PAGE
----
Santanol supplies ethical and sustainable sandalwood essential oil
Santanol supplies ethical and sustainable sandalwood essential oil

In the world of aromatherapy, we often hear about the dangers of the overharvesting of plants for essential oil use, putting them at risk of becoming a threatened or endangered species. Sandawood is one such plant which is often discussed in this regard. However, one forward-thinking Australian company has tried to address this issue by growing ethical and sustainable sandalwood; and I was fortunate to meet up with Emilie Bell of Santanol at the 2016 NAHA Aromatherapy Conference in Utah. Here’s a quick look at how Santanol processes and extracts sandalwood essential oil.

Sandalwood’s Current Status as a Threatened Plant

The IUCN Red List of Threatened SpeciesTM currently lists sandalwood (Santalum album) as a vulnerable species.1 It is important to note that this is only with regard to Santalum album. Other sandalwood species may have a different status but I am specifically looking at Santalum album in this article as this is the species which Santanol grows and processes.

Santanol‘s Facts and Figures on Sandalwood2

Santanol was founded in Perth, Australia in 2005. Intial sandalwood plantations were planted in 1999, after the feasability of a regional development program for Santalum album was investigated by the Australian govenment back in 1982. Santanol‘s first harvest of sandalwood was carried out in 2014, the first commercilization of essential oil produced in 2015, followed by the establishment of a distillation factory in 2016.

There are now 2,300 ha. of sandalwood trees planted and new trees are planted (+200,000 trees per year) as they are harvested; in fact, 40% more trees are planted each year than are harvested. Tree oil quality, consistency, and performance are constantly monitored and improved to produce an essential oil with a high level of santalol.

Santanol also employs Aborginal people from the community; in Kununurra, where Santanol‘s sandalwood plantations are located, 30% of the workforce is drawn from the Aborginal community.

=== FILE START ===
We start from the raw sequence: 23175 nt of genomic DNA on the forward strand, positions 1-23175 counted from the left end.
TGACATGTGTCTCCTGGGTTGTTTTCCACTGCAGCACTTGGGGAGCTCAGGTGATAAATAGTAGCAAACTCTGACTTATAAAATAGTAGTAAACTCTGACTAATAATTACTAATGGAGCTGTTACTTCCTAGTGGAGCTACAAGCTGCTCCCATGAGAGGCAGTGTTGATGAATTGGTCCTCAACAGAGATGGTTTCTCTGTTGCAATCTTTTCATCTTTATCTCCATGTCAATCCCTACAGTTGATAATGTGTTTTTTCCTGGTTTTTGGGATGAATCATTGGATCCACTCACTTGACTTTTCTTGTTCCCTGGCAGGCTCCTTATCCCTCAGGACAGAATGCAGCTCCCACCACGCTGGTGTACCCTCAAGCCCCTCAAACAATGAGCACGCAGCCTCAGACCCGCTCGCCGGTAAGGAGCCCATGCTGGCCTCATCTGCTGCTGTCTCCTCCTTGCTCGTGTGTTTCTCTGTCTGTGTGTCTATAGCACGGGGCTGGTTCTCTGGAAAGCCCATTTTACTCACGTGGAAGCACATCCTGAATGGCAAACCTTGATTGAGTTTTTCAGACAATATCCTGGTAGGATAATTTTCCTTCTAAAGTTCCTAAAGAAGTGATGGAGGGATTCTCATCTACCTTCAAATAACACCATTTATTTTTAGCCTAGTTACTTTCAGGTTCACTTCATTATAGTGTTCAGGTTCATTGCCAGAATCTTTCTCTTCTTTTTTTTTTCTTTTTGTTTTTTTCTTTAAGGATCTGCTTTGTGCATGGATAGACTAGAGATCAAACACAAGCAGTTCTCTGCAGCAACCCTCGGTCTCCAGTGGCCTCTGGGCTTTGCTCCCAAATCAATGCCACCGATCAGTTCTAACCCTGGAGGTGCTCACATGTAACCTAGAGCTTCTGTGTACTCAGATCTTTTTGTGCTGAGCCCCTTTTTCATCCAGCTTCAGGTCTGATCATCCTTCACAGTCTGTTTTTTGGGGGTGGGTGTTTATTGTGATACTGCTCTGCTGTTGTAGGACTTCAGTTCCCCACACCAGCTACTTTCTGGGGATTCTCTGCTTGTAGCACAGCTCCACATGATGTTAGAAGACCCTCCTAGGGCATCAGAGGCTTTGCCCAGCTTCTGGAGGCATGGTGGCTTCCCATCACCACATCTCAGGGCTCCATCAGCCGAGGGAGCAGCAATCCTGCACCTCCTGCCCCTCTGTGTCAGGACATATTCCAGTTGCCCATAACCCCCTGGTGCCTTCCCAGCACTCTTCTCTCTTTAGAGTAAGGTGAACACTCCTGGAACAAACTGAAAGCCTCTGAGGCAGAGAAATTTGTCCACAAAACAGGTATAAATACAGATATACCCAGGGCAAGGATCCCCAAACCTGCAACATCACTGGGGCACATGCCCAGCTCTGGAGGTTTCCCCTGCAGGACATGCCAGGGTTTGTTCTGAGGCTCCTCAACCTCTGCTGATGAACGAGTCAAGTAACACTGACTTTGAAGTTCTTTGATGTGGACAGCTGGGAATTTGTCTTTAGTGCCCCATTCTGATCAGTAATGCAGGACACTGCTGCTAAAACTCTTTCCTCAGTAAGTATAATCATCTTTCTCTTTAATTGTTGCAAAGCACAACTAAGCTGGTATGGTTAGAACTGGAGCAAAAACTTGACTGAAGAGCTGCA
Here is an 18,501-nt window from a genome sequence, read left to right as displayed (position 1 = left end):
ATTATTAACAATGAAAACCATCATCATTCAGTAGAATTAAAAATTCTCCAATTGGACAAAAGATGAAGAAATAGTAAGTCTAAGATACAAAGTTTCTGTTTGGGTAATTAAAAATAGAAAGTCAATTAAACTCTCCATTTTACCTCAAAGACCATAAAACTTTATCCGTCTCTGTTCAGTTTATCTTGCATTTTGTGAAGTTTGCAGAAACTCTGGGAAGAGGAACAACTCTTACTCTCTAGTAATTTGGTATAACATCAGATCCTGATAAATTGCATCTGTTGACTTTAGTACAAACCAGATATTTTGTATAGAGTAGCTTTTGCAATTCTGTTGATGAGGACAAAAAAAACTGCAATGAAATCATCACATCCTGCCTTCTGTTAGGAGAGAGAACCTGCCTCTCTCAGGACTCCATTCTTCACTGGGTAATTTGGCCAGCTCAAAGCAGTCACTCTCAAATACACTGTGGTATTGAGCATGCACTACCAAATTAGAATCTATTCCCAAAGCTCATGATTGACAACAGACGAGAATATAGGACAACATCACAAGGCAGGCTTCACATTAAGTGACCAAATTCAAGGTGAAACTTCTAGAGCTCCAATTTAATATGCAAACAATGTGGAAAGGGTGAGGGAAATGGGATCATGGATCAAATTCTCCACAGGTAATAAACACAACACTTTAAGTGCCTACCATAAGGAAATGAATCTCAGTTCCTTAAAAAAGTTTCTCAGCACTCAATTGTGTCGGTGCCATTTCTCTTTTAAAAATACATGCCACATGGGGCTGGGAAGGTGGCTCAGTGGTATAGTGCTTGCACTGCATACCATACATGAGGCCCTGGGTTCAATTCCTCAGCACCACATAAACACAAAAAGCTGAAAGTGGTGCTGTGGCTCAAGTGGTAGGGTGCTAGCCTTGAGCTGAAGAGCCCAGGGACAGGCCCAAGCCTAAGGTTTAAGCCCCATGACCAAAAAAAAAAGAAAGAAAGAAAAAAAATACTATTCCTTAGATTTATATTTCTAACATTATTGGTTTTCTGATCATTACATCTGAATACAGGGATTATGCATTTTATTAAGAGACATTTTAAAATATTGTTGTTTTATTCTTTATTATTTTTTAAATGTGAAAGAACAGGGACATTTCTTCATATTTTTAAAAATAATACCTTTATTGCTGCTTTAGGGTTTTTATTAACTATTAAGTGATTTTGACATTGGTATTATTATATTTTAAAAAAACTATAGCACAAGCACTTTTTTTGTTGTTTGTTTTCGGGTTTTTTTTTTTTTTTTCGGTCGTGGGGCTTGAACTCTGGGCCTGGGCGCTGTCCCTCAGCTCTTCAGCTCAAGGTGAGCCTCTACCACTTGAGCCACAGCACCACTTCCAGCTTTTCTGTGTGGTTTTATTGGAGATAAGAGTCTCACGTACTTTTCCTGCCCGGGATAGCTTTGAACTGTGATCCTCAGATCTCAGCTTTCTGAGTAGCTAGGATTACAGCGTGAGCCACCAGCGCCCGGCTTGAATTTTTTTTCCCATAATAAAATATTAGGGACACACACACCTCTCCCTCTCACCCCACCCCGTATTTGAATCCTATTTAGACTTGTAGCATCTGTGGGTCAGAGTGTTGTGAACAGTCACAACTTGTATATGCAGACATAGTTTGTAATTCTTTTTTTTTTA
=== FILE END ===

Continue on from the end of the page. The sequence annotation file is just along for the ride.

Santanol is in charge of the production of sandalwood essential oil from seedling to finished product, with research and development continually ongoing along the entire process.

Sandalwood Essential Oil for the Consumer

So what does all of this mean for the aromatherapist and/or natural perfumer? Santanol‘s sandalwood essential oil is steam distilled from the roots, trunks, and large branches of the sandalwood tree; not just the traditional heartwood. 3

The essential oil is collected in several fractions and, as a consumer, you have a choice of purchasing the various fractions at differing costs.As aromatherapists, we are taught that the first fraction is usually the “best” (therapeutic wise, before the material has had chance to “lose” anything in further processing) but a perfumer may prefer a different fraction, depending upon the aroma they are trying to create for a custom perfume. After testing various samples of sandalwood oil, I found that, from an aromatic perspective, I actually preferred the second fraction of sandalwood oil.4

At the present time, Santalol only offers its sandalwood essential oil directly with a minimum order quantity of 1 kg (approx. 2.2 lbs), so this particular oil might not be within the reach of every aromatherapist or perfumer. However, you could consider buying and splitting as a group. And, personally, I think that the quality of this sandalwood essential oil is superior to many I have sampled over the years, based on aroma (I have not used it therapeutically as yet). But, there is only one way to know – try it for yourself!!

Sandalwood Trees: Used with Permission of Santanol
Sandalwood Trees: Used with Permission of Santanol
Santanol Planting Team 2016: Used with Permission of Santanol
Santanol Planting Team 2016: Used with Permission of Santanol
New Sandalwood Seedling Planted: Used with Permission of Santanol
New Sandalwood Seedling Planted: Used with Permission of Santanol
View of New Sandalwood Plantation from the Air: Used with Permission of Santanol
View of New Sandalwood Plantation from the Air: Used with Permission of Santanol

Learn More About Essential Oils

with Sedona Aromatherapie

If you would like to learn more about essential oils, consider the Sedona Aromatherapie Linguistics of AromaticsTM program!

References:

  1. IUCN Red List of Threatened SpeciesTM website, Santalum album, accessed January 30, 2017.

  2. Santanol PDF Presentation, used with permission.

  3. Santanol website, accessed January 30, 2017.

  4. Personal Consultation with Emilie Bell of Santanol at 2016 NAHA Aromatherapy Conference.

  • Author is a 20 year veteran in the health care and aromatherapy industry, a UK-certified aromatherapist and, published author in aromatherapy, an approved education provider for the National Association for Holistic Aromatherapy (NAHA), an aromatherapy business owner, a consultant, and Chief Editor for the NAHA Aromatherapy Journal.

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